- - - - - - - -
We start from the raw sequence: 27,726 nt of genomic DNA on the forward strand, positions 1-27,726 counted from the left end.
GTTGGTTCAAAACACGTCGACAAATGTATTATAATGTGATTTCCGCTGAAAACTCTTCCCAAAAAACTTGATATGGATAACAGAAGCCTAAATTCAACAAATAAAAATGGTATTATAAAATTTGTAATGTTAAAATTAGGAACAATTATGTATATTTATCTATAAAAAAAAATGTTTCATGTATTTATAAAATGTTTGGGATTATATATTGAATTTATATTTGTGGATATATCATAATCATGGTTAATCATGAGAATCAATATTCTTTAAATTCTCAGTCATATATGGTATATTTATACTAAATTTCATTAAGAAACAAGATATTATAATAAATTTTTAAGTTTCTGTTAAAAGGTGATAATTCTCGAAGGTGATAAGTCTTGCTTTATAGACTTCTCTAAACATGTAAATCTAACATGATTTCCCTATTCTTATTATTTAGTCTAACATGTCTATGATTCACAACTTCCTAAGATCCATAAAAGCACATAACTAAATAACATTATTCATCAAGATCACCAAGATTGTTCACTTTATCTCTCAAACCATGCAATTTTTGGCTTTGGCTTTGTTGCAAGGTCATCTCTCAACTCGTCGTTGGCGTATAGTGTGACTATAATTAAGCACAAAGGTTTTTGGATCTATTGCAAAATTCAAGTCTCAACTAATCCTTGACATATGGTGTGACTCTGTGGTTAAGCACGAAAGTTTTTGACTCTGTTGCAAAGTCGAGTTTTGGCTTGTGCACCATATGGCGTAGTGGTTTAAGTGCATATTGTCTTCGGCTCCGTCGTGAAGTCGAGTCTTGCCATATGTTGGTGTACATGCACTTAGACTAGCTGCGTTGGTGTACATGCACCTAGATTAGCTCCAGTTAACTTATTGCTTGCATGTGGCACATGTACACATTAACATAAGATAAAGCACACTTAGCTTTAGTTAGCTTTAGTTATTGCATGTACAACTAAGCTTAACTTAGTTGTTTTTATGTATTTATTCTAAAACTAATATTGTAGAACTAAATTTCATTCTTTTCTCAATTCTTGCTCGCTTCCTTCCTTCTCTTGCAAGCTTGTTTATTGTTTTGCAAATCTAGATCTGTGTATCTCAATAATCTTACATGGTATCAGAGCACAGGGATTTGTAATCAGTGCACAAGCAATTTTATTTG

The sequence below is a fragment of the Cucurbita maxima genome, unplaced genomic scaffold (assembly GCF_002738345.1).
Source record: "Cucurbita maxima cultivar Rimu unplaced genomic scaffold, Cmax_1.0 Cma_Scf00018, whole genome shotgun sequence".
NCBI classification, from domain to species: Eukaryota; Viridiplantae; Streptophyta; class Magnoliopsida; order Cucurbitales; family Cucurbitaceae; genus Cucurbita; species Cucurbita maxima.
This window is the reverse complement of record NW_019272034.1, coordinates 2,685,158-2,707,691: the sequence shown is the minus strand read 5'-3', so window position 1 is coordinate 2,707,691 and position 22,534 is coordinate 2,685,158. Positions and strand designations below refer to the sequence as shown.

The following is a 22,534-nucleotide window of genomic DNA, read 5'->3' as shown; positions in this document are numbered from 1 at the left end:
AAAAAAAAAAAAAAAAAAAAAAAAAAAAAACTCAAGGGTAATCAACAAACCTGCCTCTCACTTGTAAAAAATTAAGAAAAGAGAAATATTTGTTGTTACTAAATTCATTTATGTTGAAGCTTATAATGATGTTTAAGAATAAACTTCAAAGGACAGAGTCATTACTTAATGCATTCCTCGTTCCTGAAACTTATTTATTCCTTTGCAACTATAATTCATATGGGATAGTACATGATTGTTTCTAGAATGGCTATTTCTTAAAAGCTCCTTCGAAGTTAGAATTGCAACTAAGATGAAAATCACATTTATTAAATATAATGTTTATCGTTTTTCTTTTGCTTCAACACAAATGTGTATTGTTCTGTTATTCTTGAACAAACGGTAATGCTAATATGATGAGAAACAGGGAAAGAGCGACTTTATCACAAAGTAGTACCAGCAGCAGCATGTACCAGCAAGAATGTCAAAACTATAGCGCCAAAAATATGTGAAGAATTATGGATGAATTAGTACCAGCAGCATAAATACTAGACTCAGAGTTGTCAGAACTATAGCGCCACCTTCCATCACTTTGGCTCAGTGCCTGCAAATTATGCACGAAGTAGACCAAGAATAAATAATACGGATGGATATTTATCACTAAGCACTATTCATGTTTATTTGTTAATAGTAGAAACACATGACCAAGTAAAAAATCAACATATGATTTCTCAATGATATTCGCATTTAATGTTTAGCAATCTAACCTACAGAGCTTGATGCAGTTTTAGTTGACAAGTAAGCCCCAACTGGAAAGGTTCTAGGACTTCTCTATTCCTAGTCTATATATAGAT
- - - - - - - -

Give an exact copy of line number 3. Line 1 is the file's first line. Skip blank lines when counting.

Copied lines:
The sequence below is a fragment of the Cucurbita maxima genome, unplaced genomic scaffold (assembly GCF_002738345.1).